Measurement for young children is really about the idea of comparison. Is the red pipe cleaner longer than the green one? Which carrot is the longest? The shortest? This is really an exercise in evaluation and estimation - important real worlds skills. Using rulers may be an important skill, but being able to judge length, weight, volume, size, etc. is developed through experiences with matching and comparing objects. Children also need to practice using the tools of measurement such as scales, cups, thermometers, and rulers. But don’t rush for those rulers too soon. Young children benefit from “non-standard units” of measure. An “inch” is a very abstract concept - but measuring with unifix cubes, blocks, body parts, or whatever is easily available and familiar is more meaningful and teaches the big idea that objects can be represented by units of measurement.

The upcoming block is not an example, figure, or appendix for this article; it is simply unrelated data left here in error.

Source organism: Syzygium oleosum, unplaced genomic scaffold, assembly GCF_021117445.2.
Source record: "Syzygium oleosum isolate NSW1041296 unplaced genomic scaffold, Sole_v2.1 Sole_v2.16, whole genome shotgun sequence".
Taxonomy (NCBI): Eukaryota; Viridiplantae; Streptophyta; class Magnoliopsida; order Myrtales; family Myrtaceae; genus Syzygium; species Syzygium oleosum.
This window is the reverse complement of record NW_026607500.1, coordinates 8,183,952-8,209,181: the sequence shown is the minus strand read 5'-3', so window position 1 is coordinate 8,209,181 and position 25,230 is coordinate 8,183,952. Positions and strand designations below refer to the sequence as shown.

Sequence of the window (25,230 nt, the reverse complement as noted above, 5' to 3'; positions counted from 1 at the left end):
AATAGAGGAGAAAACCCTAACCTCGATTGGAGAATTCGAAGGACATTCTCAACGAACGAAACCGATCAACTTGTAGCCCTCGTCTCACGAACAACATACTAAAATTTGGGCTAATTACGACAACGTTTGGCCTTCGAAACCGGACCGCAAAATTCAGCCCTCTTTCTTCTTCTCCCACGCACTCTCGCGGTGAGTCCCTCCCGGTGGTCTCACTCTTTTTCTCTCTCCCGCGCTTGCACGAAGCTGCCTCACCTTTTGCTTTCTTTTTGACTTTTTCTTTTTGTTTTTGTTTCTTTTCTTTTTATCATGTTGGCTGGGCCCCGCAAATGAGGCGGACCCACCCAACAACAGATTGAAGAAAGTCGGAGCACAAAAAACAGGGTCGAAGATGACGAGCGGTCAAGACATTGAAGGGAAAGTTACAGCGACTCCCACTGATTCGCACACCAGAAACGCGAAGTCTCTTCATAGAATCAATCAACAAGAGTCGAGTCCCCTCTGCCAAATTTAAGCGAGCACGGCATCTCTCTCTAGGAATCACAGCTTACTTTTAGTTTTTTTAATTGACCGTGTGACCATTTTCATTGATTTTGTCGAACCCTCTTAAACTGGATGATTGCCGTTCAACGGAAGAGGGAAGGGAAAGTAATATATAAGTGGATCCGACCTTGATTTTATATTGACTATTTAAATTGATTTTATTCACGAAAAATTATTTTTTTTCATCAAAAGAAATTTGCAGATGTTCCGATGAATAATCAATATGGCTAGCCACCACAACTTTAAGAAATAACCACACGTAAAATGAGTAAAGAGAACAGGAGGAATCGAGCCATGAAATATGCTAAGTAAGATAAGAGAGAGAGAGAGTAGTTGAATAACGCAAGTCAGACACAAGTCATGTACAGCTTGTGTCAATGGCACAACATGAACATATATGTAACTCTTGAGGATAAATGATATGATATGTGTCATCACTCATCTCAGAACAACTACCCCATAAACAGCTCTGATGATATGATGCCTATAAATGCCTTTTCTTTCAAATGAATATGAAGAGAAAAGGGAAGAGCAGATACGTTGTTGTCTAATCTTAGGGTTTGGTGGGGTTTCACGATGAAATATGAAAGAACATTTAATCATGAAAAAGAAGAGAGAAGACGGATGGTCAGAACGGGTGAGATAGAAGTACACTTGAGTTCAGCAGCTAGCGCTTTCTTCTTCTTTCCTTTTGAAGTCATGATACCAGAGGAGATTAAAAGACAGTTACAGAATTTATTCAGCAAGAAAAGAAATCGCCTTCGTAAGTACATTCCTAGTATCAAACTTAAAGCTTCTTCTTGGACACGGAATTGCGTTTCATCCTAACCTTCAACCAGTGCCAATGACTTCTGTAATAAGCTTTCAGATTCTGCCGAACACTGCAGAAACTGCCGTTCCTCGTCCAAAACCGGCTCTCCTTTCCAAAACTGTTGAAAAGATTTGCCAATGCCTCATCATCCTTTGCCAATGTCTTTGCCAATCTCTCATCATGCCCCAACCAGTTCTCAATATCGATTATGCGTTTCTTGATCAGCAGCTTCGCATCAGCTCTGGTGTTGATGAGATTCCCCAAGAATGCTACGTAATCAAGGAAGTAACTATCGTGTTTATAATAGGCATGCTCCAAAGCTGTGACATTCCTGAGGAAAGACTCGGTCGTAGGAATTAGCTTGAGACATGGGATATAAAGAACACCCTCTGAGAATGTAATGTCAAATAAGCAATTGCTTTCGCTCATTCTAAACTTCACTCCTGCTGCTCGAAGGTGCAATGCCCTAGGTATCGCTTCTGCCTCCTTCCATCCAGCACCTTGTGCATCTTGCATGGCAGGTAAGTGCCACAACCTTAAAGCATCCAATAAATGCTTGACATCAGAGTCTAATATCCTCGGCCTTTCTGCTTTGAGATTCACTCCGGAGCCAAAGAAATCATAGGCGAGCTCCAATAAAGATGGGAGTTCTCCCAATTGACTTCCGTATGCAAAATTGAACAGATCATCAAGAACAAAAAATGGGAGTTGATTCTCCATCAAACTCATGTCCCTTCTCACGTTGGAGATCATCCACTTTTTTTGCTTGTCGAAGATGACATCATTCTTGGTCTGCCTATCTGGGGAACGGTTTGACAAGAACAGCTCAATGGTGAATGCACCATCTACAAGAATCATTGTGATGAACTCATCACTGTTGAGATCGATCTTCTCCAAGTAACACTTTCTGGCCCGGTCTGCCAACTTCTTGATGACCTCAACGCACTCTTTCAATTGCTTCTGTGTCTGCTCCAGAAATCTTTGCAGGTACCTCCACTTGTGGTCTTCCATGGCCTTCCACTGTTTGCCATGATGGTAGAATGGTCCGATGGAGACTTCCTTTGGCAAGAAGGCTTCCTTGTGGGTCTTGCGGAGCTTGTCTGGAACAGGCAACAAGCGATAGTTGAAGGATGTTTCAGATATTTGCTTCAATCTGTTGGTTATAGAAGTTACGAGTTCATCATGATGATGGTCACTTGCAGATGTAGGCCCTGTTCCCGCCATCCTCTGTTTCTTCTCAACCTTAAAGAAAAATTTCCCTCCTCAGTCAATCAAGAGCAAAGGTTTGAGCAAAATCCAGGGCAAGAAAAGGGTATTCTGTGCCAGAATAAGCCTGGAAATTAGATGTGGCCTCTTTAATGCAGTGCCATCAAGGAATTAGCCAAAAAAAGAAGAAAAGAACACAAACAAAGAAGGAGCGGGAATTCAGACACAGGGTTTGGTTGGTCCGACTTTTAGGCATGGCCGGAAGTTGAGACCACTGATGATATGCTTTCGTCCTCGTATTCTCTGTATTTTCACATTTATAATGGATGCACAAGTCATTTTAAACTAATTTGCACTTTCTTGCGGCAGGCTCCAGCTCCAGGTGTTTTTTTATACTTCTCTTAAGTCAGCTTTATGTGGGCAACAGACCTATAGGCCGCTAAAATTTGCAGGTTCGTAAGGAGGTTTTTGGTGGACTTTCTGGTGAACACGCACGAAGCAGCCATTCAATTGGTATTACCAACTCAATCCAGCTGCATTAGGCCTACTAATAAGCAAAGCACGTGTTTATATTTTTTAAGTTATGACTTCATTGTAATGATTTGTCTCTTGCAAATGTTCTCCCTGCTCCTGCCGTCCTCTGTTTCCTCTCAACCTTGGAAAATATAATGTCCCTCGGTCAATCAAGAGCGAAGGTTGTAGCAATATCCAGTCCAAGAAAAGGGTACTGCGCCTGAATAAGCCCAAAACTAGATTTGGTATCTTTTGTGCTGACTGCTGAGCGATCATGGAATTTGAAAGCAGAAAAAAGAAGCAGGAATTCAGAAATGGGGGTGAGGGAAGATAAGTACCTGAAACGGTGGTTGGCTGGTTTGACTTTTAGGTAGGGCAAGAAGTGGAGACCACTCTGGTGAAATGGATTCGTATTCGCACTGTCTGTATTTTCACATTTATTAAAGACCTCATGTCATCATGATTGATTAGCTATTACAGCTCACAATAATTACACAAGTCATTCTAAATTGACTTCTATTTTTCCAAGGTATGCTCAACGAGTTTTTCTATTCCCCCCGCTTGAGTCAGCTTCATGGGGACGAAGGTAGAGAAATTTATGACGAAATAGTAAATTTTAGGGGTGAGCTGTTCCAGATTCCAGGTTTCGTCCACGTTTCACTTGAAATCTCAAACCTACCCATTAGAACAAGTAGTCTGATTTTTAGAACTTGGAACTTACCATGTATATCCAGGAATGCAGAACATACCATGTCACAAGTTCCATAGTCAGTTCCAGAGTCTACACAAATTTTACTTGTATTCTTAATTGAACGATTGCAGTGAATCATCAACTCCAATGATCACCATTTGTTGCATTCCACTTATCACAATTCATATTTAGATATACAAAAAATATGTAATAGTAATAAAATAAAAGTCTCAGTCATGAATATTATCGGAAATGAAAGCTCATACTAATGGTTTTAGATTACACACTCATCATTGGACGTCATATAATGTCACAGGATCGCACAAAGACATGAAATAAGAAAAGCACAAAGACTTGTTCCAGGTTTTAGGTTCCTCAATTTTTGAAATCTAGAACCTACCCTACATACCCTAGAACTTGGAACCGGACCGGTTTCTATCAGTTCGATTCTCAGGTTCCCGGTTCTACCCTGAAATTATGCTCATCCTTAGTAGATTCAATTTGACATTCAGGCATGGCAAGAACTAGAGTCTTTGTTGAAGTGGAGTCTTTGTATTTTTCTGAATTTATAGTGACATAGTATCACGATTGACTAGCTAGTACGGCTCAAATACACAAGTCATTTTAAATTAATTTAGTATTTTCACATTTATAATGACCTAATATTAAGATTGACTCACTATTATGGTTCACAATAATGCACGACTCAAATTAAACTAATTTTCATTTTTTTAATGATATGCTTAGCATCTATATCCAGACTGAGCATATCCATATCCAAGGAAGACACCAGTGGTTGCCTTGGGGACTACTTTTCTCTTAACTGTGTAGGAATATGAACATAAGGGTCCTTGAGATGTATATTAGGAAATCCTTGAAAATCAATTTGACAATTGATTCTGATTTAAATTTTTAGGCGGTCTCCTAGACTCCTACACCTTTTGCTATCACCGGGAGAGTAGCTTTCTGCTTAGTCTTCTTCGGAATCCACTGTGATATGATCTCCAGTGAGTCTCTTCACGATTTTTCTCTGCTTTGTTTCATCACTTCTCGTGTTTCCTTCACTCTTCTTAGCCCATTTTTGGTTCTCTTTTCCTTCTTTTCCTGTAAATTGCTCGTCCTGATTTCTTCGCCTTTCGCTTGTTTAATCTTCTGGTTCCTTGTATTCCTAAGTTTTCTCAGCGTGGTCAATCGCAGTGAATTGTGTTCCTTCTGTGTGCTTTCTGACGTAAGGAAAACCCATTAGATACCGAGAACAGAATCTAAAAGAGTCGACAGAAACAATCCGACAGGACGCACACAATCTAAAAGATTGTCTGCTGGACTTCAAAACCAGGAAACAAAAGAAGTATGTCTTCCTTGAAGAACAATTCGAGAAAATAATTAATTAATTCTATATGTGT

Making comparisons is part of children’s day - often with without them realizing it. They use the language ‘more’ and ‘less’ then as they eat Goldfish at snack, play with Unifix cubes at choice time and fill up containers in the sensory table. In measuring, children begin with direct comparison; placing objects next to each other and move on to comparing lengths indirectly.
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The teacher makes comparison between a child’s head and a dinosaur’s head. The idea of “big” and “small” is made more meaningful by using the children’s own bodies to explore this concept of size. Envision doing this activity on your playground or in the hallway.